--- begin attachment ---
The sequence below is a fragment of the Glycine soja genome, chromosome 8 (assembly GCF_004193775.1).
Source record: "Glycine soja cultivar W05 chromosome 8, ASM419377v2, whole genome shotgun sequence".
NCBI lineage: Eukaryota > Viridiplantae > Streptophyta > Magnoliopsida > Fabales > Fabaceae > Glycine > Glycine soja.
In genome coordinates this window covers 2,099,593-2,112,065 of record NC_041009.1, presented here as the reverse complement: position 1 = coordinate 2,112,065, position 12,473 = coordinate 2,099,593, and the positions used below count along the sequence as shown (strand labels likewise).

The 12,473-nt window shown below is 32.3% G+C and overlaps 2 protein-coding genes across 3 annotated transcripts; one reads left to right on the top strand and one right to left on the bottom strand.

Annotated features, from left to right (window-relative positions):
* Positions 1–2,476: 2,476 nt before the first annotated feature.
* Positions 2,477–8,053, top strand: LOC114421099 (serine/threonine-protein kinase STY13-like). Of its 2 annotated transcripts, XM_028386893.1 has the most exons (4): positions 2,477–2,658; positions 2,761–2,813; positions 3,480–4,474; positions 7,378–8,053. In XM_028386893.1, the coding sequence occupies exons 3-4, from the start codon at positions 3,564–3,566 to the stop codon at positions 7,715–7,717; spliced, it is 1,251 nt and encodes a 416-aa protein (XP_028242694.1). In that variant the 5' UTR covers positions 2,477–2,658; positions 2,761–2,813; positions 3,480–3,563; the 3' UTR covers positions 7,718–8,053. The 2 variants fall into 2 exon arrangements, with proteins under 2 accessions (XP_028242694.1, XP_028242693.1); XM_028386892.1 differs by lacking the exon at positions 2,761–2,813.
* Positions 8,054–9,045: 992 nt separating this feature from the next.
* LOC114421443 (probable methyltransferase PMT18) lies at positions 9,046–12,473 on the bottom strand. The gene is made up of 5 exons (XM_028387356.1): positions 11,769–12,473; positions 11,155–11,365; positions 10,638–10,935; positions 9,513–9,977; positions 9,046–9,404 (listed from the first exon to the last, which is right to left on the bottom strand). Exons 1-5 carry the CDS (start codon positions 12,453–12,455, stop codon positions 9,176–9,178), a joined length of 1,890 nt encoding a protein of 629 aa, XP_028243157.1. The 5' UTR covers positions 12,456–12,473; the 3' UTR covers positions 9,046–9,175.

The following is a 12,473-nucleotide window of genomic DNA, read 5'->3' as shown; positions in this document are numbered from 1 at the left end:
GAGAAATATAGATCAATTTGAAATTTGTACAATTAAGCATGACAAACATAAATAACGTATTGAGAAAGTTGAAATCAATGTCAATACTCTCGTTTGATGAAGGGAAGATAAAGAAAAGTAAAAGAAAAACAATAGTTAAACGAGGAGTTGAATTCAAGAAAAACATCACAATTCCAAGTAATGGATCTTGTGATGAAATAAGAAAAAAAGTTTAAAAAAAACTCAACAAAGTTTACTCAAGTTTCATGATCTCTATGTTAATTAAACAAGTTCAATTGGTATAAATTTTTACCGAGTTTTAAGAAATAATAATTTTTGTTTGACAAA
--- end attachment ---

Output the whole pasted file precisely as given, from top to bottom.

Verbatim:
The sequence below is a fragment of the Glycine soja genome, chromosome 8 (assembly GCF_004193775.1).
Source record: "Glycine soja cultivar W05 chromosome 8, ASM419377v2, whole genome shotgun sequence".
NCBI lineage: Eukaryota > Viridiplantae > Streptophyta > Magnoliopsida > Fabales > Fabaceae > Glycine > Glycine soja.
In genome coordinates this window covers 2,099,593-2,112,065 of record NC_041009.1, presented here as the reverse complement: position 1 = coordinate 2,112,065, position 12,473 = coordinate 2,099,593, and the positions used below count along the sequence as shown (strand labels likewise).

The 12,473-nt window shown below is 32.3% G+C and overlaps 2 protein-coding genes across 3 annotated transcripts; one reads left to right on the top strand and one right to left on the bottom strand.

Annotated features, from left to right (window-relative positions):
* Positions 1–2,476: 2,476 nt before the first annotated feature.
* Positions 2,477–8,053, top strand: LOC114421099 (serine/threonine-protein kinase STY13-like). Of its 2 annotated transcripts, XM_028386893.1 has the most exons (4): positions 2,477–2,658; positions 2,761–2,813; positions 3,480–4,474; positions 7,378–8,053. In XM_028386893.1, the coding sequence occupies exons 3-4, from the start codon at positions 3,564–3,566 to the stop codon at positions 7,715–7,717; spliced, it is 1,251 nt and encodes a 416-aa protein (XP_028242694.1). In that variant the 5' UTR covers positions 2,477–2,658; positions 2,761–2,813; positions 3,480–3,563; the 3' UTR covers positions 7,718–8,053. The 2 variants fall into 2 exon arrangements, with proteins under 2 accessions (XP_028242694.1, XP_028242693.1); XM_028386892.1 differs by lacking the exon at positions 2,761–2,813.
* Positions 8,054–9,045: 992 nt separating this feature from the next.
* LOC114421443 (probable methyltransferase PMT18) lies at positions 9,046–12,473 on the bottom strand. The gene is made up of 5 exons (XM_028387356.1): positions 11,769–12,473; positions 11,155–11,365; positions 10,638–10,935; positions 9,513–9,977; positions 9,046–9,404 (listed from the first exon to the last, which is right to left on the bottom strand). Exons 1-5 carry the CDS (start codon positions 12,453–12,455, stop codon positions 9,176–9,178), a joined length of 1,890 nt encoding a protein of 629 aa, XP_028243157.1. The 5' UTR covers positions 12,456–12,473; the 3' UTR covers positions 9,046–9,175.

The following is a 12,473-nucleotide window of genomic DNA, read 5'->3' as shown; positions in this document are numbered from 1 at the left end:
GAGAAATATAGATCAATTTGAAATTTGTACAATTAAGCATGACAAACATAAATAACGTATTGAGAAAGTTGAAATCAATGTCAATACTCTCGTTTGATGAAGGGAAGATAAAGAAAAGTAAAAGAAAAACAATAGTTAAACGAGGAGTTGAATTCAAGAAAAACATCACAATTCCAAGTAATGGATCTTGTGATGAAATAAGAAAAAAAGTTTAAAAAAAACTCAACAAAGTTTACTCAAGTTTCATGATCTCTATGTTAATTAAACAAGTTCAATTGGTATAAATTTTTACCGAGTTTTAAGAAATAATAATTTTTGTTTGACAAA